Anonymous User
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Re: International/Comparative Law Specialization Ideas....

Postby Anonymous User » Wed Sep 30, 2009 10:00 pm

Do you think that there's enough business between South Korea and the U.S.? Technically there's only a handful of companies that deal on an international scale in S.K... Also, a simple J.D. might not be enough for you to have a thorough understanding of Korean law.

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jamaicanjynx
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Re: International/Comparative Law Specialization Ideas....

Postby jamaicanjynx » Fri Oct 02, 2009 2:26 am

I would do some more research on Duke's LLM program. I think the website states that it's designed for int'l LLMs to return to their country of origin. I never got a sense that it helped ppl get jobs in the US

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screenymcgee
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Re: International/Comparative Law Specialization Ideas....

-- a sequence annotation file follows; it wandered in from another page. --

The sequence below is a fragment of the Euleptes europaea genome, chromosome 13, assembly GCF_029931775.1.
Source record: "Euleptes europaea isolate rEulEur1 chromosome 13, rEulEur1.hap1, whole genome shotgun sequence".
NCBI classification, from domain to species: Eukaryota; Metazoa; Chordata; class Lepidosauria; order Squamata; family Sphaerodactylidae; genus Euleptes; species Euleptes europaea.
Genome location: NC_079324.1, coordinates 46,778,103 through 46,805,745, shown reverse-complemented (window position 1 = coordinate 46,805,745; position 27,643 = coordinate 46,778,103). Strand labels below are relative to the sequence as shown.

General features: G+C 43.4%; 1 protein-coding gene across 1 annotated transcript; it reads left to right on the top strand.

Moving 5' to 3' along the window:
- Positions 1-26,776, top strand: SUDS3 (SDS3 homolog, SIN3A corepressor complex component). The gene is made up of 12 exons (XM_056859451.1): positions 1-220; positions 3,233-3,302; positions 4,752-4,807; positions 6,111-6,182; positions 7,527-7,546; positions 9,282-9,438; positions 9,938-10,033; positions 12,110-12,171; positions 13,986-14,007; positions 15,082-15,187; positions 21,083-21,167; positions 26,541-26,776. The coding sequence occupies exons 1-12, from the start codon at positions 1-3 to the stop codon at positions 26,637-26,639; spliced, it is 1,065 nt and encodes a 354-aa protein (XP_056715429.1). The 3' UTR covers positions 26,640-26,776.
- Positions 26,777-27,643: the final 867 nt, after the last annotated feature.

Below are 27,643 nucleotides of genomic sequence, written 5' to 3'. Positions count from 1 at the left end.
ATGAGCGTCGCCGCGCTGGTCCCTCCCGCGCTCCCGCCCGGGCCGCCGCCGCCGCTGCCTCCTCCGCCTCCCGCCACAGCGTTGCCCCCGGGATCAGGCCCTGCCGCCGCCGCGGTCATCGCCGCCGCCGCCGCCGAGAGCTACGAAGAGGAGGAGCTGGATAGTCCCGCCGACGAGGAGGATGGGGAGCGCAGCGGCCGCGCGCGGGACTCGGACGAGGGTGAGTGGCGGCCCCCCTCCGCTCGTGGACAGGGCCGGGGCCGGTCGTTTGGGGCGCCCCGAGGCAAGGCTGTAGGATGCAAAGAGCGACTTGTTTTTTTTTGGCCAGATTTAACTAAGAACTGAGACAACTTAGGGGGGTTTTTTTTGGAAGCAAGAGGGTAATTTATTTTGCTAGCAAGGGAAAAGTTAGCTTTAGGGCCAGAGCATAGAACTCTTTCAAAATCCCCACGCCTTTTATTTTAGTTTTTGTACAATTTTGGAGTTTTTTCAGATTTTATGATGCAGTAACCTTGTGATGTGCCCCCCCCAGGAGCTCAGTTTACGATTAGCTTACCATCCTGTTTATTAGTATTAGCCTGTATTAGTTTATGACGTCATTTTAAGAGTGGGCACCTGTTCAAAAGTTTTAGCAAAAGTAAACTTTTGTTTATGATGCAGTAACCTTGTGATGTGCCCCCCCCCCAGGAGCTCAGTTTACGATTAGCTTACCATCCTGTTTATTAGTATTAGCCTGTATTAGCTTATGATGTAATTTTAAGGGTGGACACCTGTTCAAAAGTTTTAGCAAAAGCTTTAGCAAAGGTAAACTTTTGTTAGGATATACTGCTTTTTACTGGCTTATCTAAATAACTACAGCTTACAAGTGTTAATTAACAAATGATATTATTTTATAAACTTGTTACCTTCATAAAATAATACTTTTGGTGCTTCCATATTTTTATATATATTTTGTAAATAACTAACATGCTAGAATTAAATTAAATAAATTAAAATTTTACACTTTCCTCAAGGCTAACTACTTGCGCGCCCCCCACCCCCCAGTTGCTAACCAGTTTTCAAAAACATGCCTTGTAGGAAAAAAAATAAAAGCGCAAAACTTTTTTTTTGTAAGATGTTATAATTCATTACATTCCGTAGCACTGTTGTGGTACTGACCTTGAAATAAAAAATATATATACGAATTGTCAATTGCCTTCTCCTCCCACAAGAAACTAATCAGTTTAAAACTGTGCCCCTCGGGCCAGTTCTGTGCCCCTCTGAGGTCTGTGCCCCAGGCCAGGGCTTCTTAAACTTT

Postby screenymcgee » Fri Oct 02, 2009 2:46 am

i'm not sure this is the best forum to ask a question like this. i think this site can be good if you're looking for, say, lsat study tips, since most of the people here have taken or will take the exam soon. but when it comes to specific career advice, prospective law students and first years generally know less than they like to think.

Posner
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Re: International/Comparative Law Specialization Ideas....

Postby Posner » Fri Oct 02, 2009 10:56 am

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Last edited by Posner on Sun Apr 11, 2010 9:34 pm, edited 1 time in total.

winniethepoop
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Re: International/Comparative Law Specialization Ideas....

Postby winniethepoop » Fri Oct 02, 2009 11:25 am